Updated September 20, 2010, 08:03 PM
Yves Smith writes the blog Naked Capitalism. She is the head of Aurora Advisors, a management consulting firm, and the author of “Econned: How Unenlightened Self Interest Undermined Democracy and Corrupted Capitalism.”Most Americans probably find it hard to believe that statisticians have deemed the U.S. economy to be out of recession. Unemployment and underemployment are stubbornly stuck at the highest level since the Great Depression. Capacity utilization is under 75 percent, well below pre-crisis levels. There is still a large overhang of houses in foreclosure and serious delinquency, meaning that the housing market has yet to bottom.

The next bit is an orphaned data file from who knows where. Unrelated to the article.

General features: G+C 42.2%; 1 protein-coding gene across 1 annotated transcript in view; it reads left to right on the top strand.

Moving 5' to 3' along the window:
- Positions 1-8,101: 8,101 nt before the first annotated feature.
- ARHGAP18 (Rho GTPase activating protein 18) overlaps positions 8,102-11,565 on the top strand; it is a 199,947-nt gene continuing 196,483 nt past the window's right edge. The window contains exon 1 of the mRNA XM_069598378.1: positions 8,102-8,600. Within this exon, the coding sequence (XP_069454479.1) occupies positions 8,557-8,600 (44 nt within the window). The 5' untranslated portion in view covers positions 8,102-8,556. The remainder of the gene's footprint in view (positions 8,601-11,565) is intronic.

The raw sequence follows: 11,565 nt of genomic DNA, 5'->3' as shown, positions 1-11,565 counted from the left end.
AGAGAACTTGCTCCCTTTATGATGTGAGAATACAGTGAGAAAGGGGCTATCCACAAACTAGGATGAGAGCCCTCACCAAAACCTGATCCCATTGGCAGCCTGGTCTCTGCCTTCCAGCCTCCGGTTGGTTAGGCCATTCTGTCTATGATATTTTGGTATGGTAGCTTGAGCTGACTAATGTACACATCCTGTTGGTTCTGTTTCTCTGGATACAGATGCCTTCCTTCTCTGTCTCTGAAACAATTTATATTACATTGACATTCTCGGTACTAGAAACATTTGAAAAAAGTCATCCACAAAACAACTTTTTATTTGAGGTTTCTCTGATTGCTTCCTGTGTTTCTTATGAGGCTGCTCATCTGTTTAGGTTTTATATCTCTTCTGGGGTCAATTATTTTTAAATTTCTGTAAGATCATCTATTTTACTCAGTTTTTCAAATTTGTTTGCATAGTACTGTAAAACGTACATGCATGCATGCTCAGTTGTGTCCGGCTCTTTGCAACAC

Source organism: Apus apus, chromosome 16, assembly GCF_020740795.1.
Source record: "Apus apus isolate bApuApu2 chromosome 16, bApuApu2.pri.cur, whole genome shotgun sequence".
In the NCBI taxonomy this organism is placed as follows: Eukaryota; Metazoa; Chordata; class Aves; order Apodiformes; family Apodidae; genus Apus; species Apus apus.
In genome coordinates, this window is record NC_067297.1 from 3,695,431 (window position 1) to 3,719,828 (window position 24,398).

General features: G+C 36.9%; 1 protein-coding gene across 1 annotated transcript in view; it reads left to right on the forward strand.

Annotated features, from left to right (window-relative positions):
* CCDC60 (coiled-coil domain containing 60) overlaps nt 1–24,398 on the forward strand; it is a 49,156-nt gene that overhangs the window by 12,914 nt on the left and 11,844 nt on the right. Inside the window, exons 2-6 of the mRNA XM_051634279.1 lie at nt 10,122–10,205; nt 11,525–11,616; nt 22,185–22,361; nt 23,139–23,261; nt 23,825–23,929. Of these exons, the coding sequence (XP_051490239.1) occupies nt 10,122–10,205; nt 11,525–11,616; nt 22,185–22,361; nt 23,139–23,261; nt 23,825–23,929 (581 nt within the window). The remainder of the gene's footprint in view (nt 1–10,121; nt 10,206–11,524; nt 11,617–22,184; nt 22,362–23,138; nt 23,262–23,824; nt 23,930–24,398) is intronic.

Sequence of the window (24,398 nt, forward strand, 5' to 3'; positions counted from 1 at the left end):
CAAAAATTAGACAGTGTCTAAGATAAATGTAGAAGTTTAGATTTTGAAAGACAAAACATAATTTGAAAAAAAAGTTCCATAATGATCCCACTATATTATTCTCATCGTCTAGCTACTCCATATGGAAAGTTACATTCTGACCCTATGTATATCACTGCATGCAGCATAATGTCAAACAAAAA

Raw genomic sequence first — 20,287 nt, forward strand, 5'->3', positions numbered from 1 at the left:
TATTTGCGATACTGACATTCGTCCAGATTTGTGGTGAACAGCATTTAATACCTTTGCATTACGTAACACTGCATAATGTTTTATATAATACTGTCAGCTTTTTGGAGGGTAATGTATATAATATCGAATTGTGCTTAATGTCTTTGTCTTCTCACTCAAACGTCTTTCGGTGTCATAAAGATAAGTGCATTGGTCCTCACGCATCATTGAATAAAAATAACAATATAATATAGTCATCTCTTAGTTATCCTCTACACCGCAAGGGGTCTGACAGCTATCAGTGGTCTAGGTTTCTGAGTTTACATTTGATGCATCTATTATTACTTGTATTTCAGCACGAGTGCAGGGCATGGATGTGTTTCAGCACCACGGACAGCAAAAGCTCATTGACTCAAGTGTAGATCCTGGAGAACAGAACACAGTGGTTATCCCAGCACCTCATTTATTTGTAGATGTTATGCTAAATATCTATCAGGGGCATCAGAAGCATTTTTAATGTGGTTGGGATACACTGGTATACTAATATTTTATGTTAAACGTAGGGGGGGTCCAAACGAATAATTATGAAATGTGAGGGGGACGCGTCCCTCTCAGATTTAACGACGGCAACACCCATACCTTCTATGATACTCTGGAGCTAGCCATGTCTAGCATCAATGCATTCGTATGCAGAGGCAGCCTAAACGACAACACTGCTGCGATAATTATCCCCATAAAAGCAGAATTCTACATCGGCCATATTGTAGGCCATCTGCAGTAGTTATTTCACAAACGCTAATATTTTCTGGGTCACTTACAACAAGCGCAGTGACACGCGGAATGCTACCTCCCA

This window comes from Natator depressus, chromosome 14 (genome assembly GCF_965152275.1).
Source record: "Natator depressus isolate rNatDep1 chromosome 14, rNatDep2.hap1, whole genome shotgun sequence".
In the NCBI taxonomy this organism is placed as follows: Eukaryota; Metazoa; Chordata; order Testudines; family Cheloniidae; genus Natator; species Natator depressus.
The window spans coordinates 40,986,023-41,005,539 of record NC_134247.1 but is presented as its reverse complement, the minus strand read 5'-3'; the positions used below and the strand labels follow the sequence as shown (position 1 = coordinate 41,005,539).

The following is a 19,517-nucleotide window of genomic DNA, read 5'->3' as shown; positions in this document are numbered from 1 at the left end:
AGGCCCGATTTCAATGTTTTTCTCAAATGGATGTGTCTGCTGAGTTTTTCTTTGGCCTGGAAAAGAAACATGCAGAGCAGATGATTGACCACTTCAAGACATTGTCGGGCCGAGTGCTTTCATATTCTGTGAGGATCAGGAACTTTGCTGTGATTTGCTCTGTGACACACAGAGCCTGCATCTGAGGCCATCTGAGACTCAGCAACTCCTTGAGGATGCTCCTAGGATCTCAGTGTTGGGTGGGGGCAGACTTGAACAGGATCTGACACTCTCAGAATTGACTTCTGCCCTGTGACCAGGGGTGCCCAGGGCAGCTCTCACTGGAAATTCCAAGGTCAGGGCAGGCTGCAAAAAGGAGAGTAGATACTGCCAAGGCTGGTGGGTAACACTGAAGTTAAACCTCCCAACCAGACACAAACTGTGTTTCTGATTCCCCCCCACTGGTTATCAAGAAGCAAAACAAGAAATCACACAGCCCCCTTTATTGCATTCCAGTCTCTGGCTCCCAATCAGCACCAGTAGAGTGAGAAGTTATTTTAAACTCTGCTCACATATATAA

The ugly fact is that serious financial crises take a very long time to resolve and result in a permanent fall in the standard of living. Past historical patterns confirm the slow job creation rate: it will be many years before the excesses of the credit bubble work their way through. That means the best we can hope for, absent aggressive government action, is an economy that bumps along at a low level of what is technically growth, but is very far from what most businessmen and consumers would consider healthy.
Serious financial crises take a very long time to resolve, and the odds of a further bout of contraction are high.